How to Choose a Digital Camera


Modern digital cameras offer the convenience of immediate feedback, more editing power than you'd get in an old-fashioned darkroom, and there's no film to develop.

Things You'll Need

  • Memory Card
  • Digital Camera
  • Decide if you want a point and shoot camera or a digital SLR. A point and shoot camera is compact (many will fit in your pocket) but the lens can't be changed or replaced. A digital SLR is bulkier, but you can switch lenses "on the fly" to get both very wide angle and extreme telephoto shots. An SLR is more flexible in other ways as well, but if you are mainly interested in taking casual snapshots, you'll probably be happier with a pocket-sized point and shoot camera.

  • If you decide on a point and shoot camera, a key consideration is the zoom range. You can get a "megazoom" camera that has a massive 30X (or more) zoom range, but these cameras tend to be bulky and somewhat expensive. If possible, test the camera in a store to make sure the zoom range is good for the kinds of photos you want to take (wide angle landscapes or telephoto action photos, for example).

  • Consider the camera's resolution (measured in megapixels). You only need about 6-8 megapixels to make a quality 8-by-10 inch print, but more megapixels will let you crop the photo and still make a high quality print. Cameras come in resolutions as high as 20 megapixels, but you don't need that much resolution to get high quality prints. Bottom line: don't purchase a camera based on the "megapixels" alone.

  • Consider the exposure modes. Almost all cameras come with a fully automatic mode, but as you grow as a photographer or want to get more creative, it's important to also have a Shutter Priority mode (which lets you choose the shutter speed while the camera does the rest) and an Aperture Priority mode (in which you set the aperture and let the camera choose the matching settings). A Manual control will also let you make long night exposure or take shots in very tricky lighting conditions.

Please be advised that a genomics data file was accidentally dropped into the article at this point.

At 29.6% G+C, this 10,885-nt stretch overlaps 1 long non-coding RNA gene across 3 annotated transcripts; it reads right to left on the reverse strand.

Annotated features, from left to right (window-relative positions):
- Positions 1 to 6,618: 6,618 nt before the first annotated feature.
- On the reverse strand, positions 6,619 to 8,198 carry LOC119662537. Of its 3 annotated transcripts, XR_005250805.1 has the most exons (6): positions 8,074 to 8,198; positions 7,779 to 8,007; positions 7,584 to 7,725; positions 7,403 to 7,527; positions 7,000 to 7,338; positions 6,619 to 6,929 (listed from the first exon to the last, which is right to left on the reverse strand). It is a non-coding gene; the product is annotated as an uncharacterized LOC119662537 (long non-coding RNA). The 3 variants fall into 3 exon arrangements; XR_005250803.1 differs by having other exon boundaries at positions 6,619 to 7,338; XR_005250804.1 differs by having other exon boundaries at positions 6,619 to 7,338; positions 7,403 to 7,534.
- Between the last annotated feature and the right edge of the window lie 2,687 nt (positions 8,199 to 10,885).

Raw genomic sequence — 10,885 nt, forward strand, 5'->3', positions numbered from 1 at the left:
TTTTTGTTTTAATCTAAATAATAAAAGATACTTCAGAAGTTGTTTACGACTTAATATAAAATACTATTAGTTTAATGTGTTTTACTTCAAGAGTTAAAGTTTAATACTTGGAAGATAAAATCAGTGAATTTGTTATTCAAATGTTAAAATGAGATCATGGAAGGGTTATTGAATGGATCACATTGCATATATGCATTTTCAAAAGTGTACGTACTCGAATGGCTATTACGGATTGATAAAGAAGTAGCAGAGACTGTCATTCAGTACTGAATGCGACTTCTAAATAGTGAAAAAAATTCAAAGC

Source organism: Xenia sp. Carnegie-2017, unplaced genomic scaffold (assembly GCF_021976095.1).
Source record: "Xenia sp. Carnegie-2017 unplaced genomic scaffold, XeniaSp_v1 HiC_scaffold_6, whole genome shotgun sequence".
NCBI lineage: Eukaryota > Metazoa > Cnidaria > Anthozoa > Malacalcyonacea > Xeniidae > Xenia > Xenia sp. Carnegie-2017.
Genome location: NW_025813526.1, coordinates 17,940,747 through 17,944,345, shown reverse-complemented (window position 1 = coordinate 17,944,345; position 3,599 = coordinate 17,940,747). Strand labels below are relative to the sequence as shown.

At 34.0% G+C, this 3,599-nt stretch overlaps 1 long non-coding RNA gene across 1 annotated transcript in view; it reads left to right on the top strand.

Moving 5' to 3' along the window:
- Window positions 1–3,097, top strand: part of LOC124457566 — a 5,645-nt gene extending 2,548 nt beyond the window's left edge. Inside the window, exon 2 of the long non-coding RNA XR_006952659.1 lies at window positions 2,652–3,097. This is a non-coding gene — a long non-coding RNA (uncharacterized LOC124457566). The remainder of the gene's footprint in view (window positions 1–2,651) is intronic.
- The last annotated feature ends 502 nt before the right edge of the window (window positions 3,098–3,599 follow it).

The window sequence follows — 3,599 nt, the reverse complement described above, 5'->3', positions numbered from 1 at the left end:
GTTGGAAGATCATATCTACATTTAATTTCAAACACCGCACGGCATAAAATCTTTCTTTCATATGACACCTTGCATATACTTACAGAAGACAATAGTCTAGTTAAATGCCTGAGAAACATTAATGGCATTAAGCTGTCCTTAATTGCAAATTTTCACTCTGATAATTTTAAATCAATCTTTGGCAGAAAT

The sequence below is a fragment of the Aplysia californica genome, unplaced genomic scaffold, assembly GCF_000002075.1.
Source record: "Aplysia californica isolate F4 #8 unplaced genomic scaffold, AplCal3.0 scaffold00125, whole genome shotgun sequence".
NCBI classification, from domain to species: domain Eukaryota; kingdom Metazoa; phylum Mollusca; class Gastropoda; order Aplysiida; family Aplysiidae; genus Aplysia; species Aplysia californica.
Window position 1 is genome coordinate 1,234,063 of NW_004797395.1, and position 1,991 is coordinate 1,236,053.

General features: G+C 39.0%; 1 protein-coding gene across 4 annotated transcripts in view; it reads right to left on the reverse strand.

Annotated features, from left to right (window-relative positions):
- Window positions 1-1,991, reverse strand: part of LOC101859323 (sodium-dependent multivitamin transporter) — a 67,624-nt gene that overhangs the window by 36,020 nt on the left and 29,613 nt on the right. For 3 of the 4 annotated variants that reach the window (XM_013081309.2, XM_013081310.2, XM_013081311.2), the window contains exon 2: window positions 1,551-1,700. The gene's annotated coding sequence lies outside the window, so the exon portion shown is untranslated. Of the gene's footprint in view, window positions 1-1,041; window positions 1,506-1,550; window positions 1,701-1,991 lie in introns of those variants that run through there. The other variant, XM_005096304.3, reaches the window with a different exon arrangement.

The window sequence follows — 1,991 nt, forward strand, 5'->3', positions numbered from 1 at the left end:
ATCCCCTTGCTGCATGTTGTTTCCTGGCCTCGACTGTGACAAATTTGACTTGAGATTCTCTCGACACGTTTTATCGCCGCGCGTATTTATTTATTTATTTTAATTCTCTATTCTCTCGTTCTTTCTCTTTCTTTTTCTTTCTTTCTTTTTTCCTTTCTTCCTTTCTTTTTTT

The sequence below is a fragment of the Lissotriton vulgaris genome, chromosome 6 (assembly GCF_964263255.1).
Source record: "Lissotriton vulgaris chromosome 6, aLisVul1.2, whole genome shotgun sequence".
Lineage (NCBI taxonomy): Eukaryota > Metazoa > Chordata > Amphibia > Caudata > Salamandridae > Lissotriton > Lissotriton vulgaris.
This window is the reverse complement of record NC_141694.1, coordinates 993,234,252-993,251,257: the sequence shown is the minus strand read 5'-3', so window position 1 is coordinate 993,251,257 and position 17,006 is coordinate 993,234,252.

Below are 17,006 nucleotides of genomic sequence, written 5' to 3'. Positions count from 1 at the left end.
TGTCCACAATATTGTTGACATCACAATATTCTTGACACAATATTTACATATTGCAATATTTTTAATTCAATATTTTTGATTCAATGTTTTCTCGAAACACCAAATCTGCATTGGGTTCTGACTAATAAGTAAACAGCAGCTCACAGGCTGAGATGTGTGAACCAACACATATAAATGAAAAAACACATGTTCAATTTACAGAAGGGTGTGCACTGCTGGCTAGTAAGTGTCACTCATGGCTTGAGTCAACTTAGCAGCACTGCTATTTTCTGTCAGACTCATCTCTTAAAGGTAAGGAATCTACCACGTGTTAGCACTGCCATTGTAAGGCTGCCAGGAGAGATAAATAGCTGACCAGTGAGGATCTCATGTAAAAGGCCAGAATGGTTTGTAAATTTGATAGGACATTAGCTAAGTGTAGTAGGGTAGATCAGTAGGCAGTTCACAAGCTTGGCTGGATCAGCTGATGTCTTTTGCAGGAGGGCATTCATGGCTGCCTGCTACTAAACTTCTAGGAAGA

• Compare Scene modes. Many cameras, especially point and shoot cameras, have a library of modes such as Landscape, Sunset, Twilight, Snow, and more. These modes are optimized for specific shooting situations. If you like to take casual snapshots, look for a camera with a wide variety of these modes.

  • Video has become very important even among digital cameras. Check to see if the camera can record high definition video, and if it can record sound. Some cameras also let you do simple video editing on the camera, so there's no need to do it on your computer.

  • Compare the flash modes of similar cameras. The flash should have a red eye reduction mode, and you should be able to turn the flash off or force it to fire so it can serve as a "fill" light outdoors. A "hot shoe" connection lets you attach a more powerful external flash as well.

  • The viewfinder is also important. Most digital cameras rely on an electronic viewfinder or an LCD display on the camera back. Even better: Digital SLRs also let you see directly through the lens with an optical viewfinder. And some SLRs also include a special "live view" mode in which you can see the action as it happens in the LCD display.

  • If you can test a camera in the store, be sure to evaluate what is known as "shutter lag." You can also read about this in camera reviews online if you don't have the opportunity to try it out firsthand. Shutter lag refers to how long it takes to actually take the photo after you press the shutter release. This should be almost instantaneous -- certainly no more than about a half-second. Older and less expensive cameras have long (and annoying) shutter lag.

  • Compare additional features you might want. Some cameras (especially some premium point and shoot cameras) have unusual modes. A Panorama mode, for example, stitches together multiple photos in one wide or tall scene. An HDR mode combines photos of the same scene taken with different exposures into a single "high dynamic range" photo that has great highlights and shadows -- something otherwise difficult or even impossible to achieve with a normal camera.

  • You might be interested in a camera which includes a fast charger or uses inexpensive replaceable batteries.

Tips & Warnings

  • If you will only output pictures to a computer monitor (for viewing, Web page use or e-mail), an inexpensive digital camera with a 640-by-480 pixel resolution will provide very satisfactory results.
  • If you plan to print photographs on a good (at least 720 dots per inch) color printer, look for a high-resolution camera.
  • To compensate for low profit margins and high return rates, some retailers and Internet vendors have restrictive return policies that may include "restocking" fees. Check these out before you buy.

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